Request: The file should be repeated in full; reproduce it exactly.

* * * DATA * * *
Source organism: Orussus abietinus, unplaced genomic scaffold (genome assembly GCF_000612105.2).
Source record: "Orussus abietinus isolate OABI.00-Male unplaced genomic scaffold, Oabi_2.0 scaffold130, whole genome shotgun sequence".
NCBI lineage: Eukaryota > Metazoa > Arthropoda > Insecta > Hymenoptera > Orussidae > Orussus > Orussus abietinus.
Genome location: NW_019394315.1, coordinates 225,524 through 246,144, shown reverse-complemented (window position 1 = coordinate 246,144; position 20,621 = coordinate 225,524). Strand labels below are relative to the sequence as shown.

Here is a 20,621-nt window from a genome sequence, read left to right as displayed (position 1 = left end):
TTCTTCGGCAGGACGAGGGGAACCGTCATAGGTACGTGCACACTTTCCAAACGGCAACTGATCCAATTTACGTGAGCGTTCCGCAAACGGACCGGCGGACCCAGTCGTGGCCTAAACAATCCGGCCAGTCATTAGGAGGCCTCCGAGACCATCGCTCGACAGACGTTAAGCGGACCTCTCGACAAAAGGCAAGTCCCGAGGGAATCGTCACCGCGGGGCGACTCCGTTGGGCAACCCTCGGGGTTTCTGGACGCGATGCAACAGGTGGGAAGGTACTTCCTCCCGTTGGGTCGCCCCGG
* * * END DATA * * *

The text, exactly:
Source organism: Orussus abietinus, unplaced genomic scaffold (genome assembly GCF_000612105.2).
Source record: "Orussus abietinus isolate OABI.00-Male unplaced genomic scaffold, Oabi_2.0 scaffold130, whole genome shotgun sequence".
NCBI lineage: Eukaryota > Metazoa > Arthropoda > Insecta > Hymenoptera > Orussidae > Orussus > Orussus abietinus.
Genome location: NW_019394315.1, coordinates 225,524 through 246,144, shown reverse-complemented (window position 1 = coordinate 246,144; position 20,621 = coordinate 225,524). Strand labels below are relative to the sequence as shown.

Here is a 20,621-nt window from a genome sequence, read left to right as displayed (position 1 = left end):
TTCTTCGGCAGGACGAGGGGAACCGTCATAGGTACGTGCACACTTTCCAAACGGCAACTGATCCAATTTACGTGAGCGTTCCGCAAACGGACCGGCGGACCCAGTCGTGGCCTAAACAATCCGGCCAGTCATTAGGAGGCCTCCGAGACCATCGCTCGACAGACGTTAAGCGGACCTCTCGACAAAAGGCAAGTCCCGAGGGAATCGTCACCGCGGGGCGACTCCGTTGGGCAACCCTCGGGGTTTCTGGACGCGATGCAACAGGTGGGAAGGTACTTCCTCCCGTTGGGTCGCCCCGG